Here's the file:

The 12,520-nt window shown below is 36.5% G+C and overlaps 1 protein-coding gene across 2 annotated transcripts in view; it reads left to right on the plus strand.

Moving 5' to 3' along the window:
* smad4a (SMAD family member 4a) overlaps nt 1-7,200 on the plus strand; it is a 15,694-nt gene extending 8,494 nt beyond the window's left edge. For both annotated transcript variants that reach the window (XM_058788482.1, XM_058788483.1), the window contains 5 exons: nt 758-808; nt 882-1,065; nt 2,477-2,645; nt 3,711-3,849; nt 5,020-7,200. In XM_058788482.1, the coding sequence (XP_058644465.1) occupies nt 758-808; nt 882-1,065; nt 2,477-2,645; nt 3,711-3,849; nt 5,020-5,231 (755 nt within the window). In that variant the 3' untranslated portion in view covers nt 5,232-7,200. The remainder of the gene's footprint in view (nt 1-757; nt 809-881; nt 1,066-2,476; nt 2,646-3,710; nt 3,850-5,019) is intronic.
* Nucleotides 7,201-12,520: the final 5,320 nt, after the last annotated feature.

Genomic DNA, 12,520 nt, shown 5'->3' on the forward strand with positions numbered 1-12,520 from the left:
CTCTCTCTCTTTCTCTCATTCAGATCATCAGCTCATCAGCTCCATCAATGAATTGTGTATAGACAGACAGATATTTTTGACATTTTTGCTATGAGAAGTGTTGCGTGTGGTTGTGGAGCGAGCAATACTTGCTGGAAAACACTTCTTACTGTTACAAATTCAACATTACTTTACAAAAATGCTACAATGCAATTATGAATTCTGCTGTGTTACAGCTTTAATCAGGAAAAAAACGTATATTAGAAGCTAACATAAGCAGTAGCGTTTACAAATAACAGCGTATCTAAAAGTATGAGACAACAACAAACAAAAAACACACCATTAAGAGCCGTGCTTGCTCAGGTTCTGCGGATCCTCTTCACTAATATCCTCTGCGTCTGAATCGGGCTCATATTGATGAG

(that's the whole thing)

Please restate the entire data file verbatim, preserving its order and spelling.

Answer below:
The 12,520-nt window shown below is 36.5% G+C and overlaps 1 protein-coding gene across 2 annotated transcripts in view; it reads left to right on the plus strand.

Moving 5' to 3' along the window:
* smad4a (SMAD family member 4a) overlaps nt 1-7,200 on the plus strand; it is a 15,694-nt gene extending 8,494 nt beyond the window's left edge. For both annotated transcript variants that reach the window (XM_058788482.1, XM_058788483.1), the window contains 5 exons: nt 758-808; nt 882-1,065; nt 2,477-2,645; nt 3,711-3,849; nt 5,020-7,200. In XM_058788482.1, the coding sequence (XP_058644465.1) occupies nt 758-808; nt 882-1,065; nt 2,477-2,645; nt 3,711-3,849; nt 5,020-5,231 (755 nt within the window). In that variant the 3' untranslated portion in view covers nt 5,232-7,200. The remainder of the gene's footprint in view (nt 1-757; nt 809-881; nt 1,066-2,476; nt 2,646-3,710; nt 3,850-5,019) is intronic.
* Nucleotides 7,201-12,520: the final 5,320 nt, after the last annotated feature.

Genomic DNA, 12,520 nt, shown 5'->3' on the forward strand with positions numbered 1-12,520 from the left:
CTCTCTCTCTTTCTCTCATTCAGATCATCAGCTCATCAGCTCCATCAATGAATTGTGTATAGACAGACAGATATTTTTGACATTTTTGCTATGAGAAGTGTTGCGTGTGGTTGTGGAGCGAGCAATACTTGCTGGAAAACACTTCTTACTGTTACAAATTCAACATTACTTTACAAAAATGCTACAATGCAATTATGAATTCTGCTGTGTTACAGCTTTAATCAGGAAAAAAACGTATATTAGAAGCTAACATAAGCAGTAGCGTTTACAAATAACAGCGTATCTAAAAGTATGAGACAACAACAAACAAAAAACACACCATTAAGAGCCGTGCTTGCTCAGGTTCTGCGGATCCTCTTCACTAATATCCTCTGCGTCTGAATCGGGCTCATATTGATGAG